We do not believe that the auditors from Friehling & Horowitz exercised due care and maintained professional skepticism throughout the audit. According to the AICPA website, “due professional care imposes a responsibility upon each professional within an independent auditor’s organization to observe the standards of field work and reporting” (AICPA). This is because the auditors should have been skeptical of Madoff’s bank account and Chase and should have looked into what that bank account was used for.
The auditors should have also been skeptical about how Madoff was able to have a split-strike conversion strategy that he was able to yield “extraordinary results”. Due care was not exercised by the auditors because they did not perform independent verifications of the revenue, assets, liabilities of the client’s or for the purchase and custody of the securities of the company.
The auditors also did not test internal controls which means that they expressed no professional skepticism or due care because they took management’s word for it that these controls were working fine or that they did not feel it necessary to perform audit work in general. As an auditor it is appropriate to obtain sufficient audit evidence with respect to the existence and valuation assertions associated with investments in the form of observable market prices, details of values in the underlying investments or audited financial statements of the alternative investments.
The type of evidence that we would like to review to determine whether BLMIS had purchased investment securities would include investment contracts and invoices. The type of evidence that we would like to review to determine whether BLMIS had sold investment securities would include invoices, and confirming transaction in the entity’s account and performing the appropriate reconciliations.
The type of evidence that we would like to review to determine whether BLMIS had maintained proper custody of investment securities would include confirmations, security inventory report and examine securities on hand. “Ordinary negligence is the failure to exercise due professional care, whereas gross negligence is a reckless departure from due care. Gross negligence may be also considered to be constructive fraud. Fraud requires the element of intent to deceive” (Business Forum). The level of failure that was exhibited by Friehling ; Horowitz was all three.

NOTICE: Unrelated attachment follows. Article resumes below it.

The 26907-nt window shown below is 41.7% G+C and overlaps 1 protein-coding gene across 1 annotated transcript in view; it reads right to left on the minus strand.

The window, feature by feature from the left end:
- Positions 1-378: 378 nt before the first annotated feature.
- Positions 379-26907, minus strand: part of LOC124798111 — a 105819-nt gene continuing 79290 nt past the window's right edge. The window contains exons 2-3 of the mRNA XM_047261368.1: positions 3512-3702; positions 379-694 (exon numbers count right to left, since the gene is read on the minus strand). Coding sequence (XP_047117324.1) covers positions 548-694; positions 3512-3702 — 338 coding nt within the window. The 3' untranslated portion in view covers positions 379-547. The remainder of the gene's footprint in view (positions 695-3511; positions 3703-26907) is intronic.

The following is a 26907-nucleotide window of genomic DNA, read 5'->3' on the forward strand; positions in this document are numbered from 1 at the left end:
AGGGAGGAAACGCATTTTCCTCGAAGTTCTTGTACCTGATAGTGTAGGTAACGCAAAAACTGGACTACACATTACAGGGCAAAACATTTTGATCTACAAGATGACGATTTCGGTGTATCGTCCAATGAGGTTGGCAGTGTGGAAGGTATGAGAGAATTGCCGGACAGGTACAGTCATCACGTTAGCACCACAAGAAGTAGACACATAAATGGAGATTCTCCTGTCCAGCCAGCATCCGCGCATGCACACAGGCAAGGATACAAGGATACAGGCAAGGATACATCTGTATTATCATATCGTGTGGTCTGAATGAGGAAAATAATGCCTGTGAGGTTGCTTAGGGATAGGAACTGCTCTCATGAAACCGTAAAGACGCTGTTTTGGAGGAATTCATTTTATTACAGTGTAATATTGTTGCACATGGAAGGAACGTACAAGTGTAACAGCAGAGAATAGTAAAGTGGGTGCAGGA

They exhibited ordinary negligence by simply not performing the tasks of the audit. They exhibited gross negligence by not performing tasks of the audit, not testing the internal controls and not even looking into the large bank account that all the cash flowed through. Those are major areas that must be addressed in an audit and were completely disregarded by Friehling ; Horowitz. These major areas do represent the possibility of a fraud being committed between the auditors and the company.
There is a possibility that there might be small mitigating factors to help defend the actions of the auditing firm but they are really no excuses for why they could not perform their job. If they have taken this engagement on, then they should have performed the specified tasks. We do believe that the auditing firm should be held criminally responsible for a fraud committed by its client’s management team because partners and other management should have been reviewing the auditors’ work and would have noticed that lots of the pieces of the audit were missing.
The firm is sending the message that they hire these auditors that do not do thorough work and do not follow up with the proper paper work regarding audit reports and financial statements. It is the firm’s responsibility to perform the audit and by following all standards and when those standards are violated it is the firm who will be held responsible. Friehling should be facing criminal charges because he was not performing a thorough audit and if he had been then he would have been able to see some of the red flags of Bernie Madoff’s scheme.
This would have allowed Friehling to uncover the fraud and protect the innocent clients who were losing all their money. Works Cited AICPA. AU Section 230 Due Professional Care in the Performance of Work. November 1972. 4 December 2009 ;http://www. aicpa. org/download/members/div/auditstd/AU-00230. PDF;. Business Forum. Auditors beware: key factors can lead to lawsuits. Summer-Fall 1996. 4 December 2009 ;http://www. entrepreneur. com/tradejournals/article/19104307. html;.